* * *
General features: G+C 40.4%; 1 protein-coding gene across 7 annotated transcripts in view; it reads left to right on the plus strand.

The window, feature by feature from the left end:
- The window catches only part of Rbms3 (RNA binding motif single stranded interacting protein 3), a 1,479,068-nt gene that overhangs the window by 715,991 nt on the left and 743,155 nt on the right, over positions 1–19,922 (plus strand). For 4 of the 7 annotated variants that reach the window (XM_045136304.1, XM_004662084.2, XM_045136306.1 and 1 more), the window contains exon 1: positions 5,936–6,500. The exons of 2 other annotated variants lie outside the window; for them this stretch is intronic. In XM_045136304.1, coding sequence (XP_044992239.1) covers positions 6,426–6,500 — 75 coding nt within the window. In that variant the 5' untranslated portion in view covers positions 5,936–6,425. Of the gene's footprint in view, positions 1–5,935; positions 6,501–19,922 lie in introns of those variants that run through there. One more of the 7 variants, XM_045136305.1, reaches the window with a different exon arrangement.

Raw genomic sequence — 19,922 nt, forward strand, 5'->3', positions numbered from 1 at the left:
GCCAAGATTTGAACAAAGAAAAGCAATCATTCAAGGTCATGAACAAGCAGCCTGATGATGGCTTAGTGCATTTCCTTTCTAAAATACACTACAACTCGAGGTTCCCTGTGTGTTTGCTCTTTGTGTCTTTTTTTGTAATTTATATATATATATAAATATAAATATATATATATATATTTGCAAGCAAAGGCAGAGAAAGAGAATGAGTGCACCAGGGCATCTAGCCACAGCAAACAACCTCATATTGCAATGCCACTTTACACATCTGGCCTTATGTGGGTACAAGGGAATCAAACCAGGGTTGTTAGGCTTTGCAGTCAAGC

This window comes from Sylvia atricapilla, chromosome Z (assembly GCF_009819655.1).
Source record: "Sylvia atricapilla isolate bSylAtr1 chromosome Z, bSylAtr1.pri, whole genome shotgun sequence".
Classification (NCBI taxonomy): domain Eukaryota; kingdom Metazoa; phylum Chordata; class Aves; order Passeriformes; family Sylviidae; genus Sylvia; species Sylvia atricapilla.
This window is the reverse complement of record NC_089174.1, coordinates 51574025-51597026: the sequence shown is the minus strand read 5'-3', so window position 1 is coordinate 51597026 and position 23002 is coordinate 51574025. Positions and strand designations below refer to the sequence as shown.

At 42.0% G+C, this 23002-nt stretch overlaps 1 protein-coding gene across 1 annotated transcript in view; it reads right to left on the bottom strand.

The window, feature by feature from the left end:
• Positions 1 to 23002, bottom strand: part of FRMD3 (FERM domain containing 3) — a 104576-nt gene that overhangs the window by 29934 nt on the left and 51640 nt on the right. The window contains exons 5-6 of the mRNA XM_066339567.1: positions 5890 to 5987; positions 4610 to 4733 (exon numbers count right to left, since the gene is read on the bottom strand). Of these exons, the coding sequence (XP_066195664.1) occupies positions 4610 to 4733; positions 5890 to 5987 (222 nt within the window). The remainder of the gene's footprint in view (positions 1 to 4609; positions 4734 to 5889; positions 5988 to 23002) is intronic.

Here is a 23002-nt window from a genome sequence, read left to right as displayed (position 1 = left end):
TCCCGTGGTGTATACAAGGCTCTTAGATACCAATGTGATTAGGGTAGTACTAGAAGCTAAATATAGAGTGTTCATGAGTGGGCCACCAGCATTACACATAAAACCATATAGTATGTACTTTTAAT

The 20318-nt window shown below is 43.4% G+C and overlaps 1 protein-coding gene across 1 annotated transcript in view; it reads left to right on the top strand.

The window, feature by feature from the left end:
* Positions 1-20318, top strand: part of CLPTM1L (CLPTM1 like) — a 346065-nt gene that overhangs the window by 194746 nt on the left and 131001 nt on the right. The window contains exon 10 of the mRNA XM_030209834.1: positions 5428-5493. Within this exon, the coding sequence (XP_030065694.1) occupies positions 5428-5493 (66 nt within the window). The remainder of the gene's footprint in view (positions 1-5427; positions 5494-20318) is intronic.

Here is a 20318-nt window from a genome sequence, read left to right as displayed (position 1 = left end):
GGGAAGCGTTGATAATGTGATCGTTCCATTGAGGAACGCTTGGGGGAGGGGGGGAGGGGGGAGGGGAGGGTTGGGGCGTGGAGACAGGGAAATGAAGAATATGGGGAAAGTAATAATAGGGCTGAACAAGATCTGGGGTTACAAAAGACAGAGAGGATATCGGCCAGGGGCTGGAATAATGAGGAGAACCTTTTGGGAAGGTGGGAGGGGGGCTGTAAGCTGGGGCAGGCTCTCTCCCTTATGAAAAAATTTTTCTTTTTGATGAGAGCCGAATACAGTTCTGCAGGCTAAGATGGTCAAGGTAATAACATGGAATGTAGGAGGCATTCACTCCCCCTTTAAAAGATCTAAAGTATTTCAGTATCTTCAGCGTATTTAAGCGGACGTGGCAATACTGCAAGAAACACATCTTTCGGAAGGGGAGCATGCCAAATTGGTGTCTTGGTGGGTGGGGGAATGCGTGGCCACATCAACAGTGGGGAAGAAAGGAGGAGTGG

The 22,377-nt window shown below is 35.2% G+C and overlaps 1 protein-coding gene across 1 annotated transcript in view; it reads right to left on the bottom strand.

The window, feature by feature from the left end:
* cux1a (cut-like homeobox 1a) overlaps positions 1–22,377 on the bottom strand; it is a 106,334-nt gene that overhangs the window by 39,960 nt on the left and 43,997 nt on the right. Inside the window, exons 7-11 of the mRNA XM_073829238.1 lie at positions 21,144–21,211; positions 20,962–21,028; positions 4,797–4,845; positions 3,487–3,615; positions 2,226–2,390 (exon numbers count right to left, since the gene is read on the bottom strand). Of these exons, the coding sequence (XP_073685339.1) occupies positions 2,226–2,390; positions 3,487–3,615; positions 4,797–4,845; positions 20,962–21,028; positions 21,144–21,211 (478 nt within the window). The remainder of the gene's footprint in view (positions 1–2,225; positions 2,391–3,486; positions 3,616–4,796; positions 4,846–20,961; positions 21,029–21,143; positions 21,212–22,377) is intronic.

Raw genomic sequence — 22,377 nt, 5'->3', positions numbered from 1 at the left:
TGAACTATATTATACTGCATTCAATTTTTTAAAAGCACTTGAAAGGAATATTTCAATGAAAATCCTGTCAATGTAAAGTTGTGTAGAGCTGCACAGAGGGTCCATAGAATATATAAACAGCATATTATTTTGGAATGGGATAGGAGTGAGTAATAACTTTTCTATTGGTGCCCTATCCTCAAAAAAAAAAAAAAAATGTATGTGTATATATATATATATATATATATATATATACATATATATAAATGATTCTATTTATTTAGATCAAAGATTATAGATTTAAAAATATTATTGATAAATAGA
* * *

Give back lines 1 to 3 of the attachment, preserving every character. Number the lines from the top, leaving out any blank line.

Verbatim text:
General features: G+C 40.4%; 1 protein-coding gene across 7 annotated transcripts in view; it reads left to right on the plus strand.

The window, feature by feature from the left end:
- The window catches only part of Rbms3 (RNA binding motif single stranded interacting protein 3), a 1,479,068-nt gene that overhangs the window by 715,991 nt on the left and 743,155 nt on the right, over positions 1–19,922 (plus strand). For 4 of the 7 annotated variants that reach the window (XM_045136304.1, XM_004662084.2, XM_045136306.1 and 1 more), the window contains exon 1: positions 5,936–6,500. The exons of 2 other annotated variants lie outside the window; for them this stretch is intronic. In XM_045136304.1, coding sequence (XP_044992239.1) covers positions 6,426–6,500 — 75 coding nt within the window. In that variant the 5' untranslated portion in view covers positions 5,936–6,425. Of the gene's footprint in view, positions 1–5,935; positions 6,501–19,922 lie in introns of those variants that run through there. One more of the 7 variants, XM_045136305.1, reaches the window with a different exon arrangement.